The first text of the award-winning Scottish playwright David Harrower tells the story of a threatening love triangle set in a rural , Spartan context which revolves around the intimate questions of an unnamed woman dealing with the discoveries and knowledge of life.
David Harrower’s language on stage is poetic and carnal in the pure sense of the term, close to the land, to nature, to the essential elements of life.
The wild, fragmented play script invades the world of the three protagonists where the story is set.
The words, the "names", are constantly sought to describe reality.
It is about translating feelings into words that have no verbal description.
The images escape the contours of the immaterial reality of the fields near the village. What is raw and tied to the land (the element of the Young Woman and her husband William), is real but mobile, multifaceted, in continuous transformation: "Every time I look at them, things change".
Thus the meeting with Gilbert Horn, the outcast miller of the village, becomes decisive for the Young Woman, who (re) discovers a new way of facing her personal journey towards articulacy, even through the writing.
The miller weaves himself into the preconceived convictions of the Young Woman, shedding new light on her marriage and on the possibility of living a life outside the physical, social boundaries of a "silent" village, without words.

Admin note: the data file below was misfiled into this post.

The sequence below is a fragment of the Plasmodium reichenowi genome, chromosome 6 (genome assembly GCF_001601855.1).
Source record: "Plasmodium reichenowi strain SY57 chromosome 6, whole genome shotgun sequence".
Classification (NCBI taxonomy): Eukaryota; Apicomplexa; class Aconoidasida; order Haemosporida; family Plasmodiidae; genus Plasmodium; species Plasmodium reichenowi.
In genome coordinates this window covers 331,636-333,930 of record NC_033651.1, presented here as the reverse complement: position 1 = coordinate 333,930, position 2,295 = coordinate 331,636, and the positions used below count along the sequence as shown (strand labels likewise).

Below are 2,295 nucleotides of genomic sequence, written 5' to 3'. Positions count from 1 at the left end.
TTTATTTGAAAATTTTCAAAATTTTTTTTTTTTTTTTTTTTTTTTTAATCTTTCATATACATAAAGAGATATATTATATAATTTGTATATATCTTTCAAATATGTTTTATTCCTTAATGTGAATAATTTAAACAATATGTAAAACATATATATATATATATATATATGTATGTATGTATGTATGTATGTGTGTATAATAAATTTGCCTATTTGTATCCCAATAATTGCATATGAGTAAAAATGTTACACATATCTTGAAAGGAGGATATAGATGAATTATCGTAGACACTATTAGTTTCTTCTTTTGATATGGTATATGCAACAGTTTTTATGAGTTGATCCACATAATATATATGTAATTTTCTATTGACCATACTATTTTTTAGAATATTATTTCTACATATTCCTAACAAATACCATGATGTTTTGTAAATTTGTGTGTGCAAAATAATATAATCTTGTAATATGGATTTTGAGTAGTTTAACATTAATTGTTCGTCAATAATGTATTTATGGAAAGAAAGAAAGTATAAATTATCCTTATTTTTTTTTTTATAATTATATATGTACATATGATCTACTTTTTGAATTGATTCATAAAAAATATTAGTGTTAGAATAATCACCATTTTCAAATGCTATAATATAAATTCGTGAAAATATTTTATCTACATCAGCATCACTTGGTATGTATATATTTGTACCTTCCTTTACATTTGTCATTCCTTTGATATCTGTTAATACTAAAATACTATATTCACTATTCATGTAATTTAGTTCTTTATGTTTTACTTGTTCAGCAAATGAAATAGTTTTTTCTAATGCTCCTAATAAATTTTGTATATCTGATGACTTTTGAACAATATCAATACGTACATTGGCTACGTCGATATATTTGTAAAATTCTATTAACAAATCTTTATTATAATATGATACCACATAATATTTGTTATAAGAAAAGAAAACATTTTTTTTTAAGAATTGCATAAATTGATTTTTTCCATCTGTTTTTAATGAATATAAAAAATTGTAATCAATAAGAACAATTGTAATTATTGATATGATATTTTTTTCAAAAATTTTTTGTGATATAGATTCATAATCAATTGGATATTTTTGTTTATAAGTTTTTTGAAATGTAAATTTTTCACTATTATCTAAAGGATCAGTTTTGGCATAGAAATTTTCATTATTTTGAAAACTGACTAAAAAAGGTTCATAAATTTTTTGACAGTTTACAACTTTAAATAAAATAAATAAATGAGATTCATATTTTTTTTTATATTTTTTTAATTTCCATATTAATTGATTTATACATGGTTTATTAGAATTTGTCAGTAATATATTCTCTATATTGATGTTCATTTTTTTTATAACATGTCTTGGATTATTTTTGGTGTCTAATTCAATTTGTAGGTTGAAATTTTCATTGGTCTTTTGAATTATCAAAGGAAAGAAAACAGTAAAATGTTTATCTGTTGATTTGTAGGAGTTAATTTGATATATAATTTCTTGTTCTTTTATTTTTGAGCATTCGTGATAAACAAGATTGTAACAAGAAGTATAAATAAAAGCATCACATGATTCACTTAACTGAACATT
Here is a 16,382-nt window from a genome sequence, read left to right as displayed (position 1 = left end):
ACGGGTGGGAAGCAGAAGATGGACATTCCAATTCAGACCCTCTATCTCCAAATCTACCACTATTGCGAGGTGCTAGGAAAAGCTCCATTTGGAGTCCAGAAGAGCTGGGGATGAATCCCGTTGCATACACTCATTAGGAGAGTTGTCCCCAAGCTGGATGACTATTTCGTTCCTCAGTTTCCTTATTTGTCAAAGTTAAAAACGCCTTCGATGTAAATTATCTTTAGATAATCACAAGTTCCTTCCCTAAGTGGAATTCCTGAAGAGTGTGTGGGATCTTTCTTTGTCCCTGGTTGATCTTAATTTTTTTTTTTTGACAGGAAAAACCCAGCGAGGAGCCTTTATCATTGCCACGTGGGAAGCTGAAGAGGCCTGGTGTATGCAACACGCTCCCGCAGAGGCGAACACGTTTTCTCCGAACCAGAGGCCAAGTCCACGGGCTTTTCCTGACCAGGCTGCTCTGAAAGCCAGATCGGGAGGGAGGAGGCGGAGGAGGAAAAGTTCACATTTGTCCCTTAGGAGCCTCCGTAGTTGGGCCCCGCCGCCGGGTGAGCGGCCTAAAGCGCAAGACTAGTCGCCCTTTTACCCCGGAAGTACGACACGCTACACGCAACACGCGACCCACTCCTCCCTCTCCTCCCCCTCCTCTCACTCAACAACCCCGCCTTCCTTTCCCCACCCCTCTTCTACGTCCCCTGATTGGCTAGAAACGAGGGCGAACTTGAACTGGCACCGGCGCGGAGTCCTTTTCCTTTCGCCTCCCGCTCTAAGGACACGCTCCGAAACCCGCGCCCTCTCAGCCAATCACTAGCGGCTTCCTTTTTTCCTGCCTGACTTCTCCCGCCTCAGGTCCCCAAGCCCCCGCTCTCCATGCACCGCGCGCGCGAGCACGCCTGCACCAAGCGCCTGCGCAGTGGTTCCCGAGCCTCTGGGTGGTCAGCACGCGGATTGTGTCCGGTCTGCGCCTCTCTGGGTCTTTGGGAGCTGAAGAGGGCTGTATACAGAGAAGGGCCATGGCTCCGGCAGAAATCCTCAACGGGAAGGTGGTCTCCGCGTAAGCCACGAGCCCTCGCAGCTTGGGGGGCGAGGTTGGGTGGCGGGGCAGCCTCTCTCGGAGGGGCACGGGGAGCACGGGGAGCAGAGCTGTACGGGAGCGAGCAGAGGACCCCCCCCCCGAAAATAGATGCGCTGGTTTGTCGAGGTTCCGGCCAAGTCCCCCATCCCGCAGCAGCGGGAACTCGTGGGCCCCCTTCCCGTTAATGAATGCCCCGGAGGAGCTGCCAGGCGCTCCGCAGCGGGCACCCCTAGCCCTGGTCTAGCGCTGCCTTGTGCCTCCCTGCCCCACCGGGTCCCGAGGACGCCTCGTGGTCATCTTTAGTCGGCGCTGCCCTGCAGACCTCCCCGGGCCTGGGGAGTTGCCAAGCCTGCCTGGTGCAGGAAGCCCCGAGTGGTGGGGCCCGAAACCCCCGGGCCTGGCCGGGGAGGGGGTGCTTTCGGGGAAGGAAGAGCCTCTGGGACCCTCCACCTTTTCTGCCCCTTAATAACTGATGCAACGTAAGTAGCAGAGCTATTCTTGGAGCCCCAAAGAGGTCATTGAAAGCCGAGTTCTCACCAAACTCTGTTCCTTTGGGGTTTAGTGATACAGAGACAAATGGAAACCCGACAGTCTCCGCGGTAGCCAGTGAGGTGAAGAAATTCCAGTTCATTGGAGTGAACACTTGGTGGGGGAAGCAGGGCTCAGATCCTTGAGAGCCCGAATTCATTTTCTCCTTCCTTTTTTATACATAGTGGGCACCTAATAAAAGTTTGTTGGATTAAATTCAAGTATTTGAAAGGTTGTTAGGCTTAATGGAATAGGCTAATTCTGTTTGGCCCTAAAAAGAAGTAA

When this text arrived, I was immediately fascinated by the writing power and the design of the characters, of three autonomous lives, of three such primitive and original solitudes in confrontation.
Never before, as in this case, do I believe that the direction of a woman is essential to help grasp the passionate density which pervades the work.
Not surprisingly, the stage space is entrusted to Margherita Palli, one of the most important stage designers on the theatrical scene and the lighting, to Camilla Piccioni, a solid light designer of my latest shows.
Eva Riccobono, the female image par excellence, was a real revelation for me: a test of mutual feminine sensibility which in my life history has repeatedly given birth to successful experiences and productions. Like with Isabella Ferrari, protagonist of "Ondine" by Giradoux, Giuliana De Sio in “La Double Inconstance” by Marivaux and Adriana Asti, brought back to her Milanese origins, by me, with Testori´s "La Maria Brasca".
Andrée Ruth Shammah